Knowledge, networks of cities and growth in regional urban systems
The objective of this paper is to measure the impact of different kinds of knowledge and external economies on urban growth in an intraregional context. The main hypothesis is that knowledge leads to growth, and that this knowledge is related to the existence of agglomeration and network externalities in cities. We develop a three-stage methodology: first, we measure the amount and growth of knowledge in cities using the OCDE (2003) classification and employment data; second, we identify the spatial structure of the area of analysis (networks of cities); third, we combine the Glaeser - Henderson - De Lucio models with spatial econometric specifications in order to contrast the existence of spatially static (agglomeration) and spatially dynamic (network) external economies in an urban growth model. Results suggest that higher growth rates are associated to higher levels of technology and knowledge. The growth of the different kinds of knowledge is related to local and spatial factors (agglomeration and network externalities) and each knowledge intensity shows a particular response to these factors. These results have implications for policy design, since we can forecast and intervene on local knowledge development paths.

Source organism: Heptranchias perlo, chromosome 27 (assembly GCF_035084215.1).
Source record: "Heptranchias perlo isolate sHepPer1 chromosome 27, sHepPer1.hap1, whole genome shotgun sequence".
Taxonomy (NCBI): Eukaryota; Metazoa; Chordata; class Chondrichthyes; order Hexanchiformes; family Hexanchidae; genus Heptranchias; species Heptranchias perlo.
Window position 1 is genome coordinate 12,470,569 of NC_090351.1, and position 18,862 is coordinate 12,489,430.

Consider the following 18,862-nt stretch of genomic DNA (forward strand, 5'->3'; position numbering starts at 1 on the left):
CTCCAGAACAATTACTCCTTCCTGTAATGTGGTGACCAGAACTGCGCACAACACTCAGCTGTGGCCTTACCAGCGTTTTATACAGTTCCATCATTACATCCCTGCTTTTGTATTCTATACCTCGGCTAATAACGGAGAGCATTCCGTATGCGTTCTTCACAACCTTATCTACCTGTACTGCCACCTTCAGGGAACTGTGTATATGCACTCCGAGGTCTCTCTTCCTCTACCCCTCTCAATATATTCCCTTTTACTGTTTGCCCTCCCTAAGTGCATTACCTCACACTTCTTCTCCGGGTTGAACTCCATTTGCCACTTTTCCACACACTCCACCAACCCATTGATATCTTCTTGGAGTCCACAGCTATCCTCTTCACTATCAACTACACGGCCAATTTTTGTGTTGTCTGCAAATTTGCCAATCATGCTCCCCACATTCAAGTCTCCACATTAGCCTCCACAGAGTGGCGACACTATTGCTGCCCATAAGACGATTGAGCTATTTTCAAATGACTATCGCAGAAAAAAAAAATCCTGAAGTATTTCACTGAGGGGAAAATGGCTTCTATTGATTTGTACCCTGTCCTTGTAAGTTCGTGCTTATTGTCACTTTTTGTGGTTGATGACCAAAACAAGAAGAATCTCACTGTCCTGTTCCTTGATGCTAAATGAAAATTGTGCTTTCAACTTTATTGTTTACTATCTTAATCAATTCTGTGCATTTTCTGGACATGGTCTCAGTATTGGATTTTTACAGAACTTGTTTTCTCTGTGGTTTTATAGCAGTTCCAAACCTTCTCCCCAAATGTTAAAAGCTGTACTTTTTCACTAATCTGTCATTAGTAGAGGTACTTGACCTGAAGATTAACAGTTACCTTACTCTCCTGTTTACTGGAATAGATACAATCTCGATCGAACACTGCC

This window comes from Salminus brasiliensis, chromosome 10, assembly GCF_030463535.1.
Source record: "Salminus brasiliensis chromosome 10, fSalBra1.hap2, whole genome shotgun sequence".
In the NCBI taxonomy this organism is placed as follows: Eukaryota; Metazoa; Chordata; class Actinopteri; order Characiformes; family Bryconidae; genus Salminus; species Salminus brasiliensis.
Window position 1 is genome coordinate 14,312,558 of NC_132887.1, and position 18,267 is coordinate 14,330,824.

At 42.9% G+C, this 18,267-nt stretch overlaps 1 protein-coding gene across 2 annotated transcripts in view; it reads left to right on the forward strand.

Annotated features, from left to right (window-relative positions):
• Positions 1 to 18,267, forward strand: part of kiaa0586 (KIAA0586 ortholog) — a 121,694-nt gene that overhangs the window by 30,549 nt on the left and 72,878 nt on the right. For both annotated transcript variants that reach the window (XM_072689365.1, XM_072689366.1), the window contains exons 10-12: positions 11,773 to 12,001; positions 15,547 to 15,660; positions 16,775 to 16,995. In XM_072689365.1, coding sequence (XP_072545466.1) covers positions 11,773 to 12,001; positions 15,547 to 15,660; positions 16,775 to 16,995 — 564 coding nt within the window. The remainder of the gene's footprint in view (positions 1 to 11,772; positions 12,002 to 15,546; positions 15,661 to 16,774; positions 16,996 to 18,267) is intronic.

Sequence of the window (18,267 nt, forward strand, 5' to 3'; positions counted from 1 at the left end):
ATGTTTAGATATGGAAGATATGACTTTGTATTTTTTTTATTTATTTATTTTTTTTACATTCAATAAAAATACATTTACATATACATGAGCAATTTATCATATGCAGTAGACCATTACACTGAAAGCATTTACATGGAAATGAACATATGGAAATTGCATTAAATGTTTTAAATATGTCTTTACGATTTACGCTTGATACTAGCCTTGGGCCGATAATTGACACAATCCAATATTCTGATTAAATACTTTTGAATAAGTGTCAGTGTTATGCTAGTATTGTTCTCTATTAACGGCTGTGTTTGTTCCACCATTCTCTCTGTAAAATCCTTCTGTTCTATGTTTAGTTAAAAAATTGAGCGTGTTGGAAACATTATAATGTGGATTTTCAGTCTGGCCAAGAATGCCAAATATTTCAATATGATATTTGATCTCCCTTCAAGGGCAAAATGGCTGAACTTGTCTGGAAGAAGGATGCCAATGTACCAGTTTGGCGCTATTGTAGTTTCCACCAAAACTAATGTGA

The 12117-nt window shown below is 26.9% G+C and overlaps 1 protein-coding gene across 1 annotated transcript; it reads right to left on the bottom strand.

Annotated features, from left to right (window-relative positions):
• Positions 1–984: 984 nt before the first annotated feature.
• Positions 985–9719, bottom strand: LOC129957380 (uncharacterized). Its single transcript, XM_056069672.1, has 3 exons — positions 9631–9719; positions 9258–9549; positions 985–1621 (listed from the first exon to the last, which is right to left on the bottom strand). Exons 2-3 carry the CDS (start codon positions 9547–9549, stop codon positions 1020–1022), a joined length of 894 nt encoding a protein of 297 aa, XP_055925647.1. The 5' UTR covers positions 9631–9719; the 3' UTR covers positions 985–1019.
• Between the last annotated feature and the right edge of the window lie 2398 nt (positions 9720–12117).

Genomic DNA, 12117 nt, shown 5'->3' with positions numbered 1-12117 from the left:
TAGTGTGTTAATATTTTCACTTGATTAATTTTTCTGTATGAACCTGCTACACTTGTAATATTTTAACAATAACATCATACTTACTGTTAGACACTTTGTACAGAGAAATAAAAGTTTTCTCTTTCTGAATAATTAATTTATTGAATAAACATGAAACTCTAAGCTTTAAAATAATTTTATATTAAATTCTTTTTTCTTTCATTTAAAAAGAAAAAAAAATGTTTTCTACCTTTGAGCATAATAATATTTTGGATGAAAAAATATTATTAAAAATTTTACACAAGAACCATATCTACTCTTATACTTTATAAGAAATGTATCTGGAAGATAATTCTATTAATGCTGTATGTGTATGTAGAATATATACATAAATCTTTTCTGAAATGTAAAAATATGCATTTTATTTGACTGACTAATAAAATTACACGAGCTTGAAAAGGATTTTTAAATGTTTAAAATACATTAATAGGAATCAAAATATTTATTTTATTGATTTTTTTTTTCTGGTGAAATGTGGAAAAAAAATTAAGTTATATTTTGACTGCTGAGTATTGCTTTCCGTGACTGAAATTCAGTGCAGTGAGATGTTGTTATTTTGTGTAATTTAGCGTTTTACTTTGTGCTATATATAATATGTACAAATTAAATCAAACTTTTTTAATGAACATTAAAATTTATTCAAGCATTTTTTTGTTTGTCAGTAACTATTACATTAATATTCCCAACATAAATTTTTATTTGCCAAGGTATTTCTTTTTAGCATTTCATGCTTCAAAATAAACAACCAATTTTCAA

|Date of creation:||Jan 2005|
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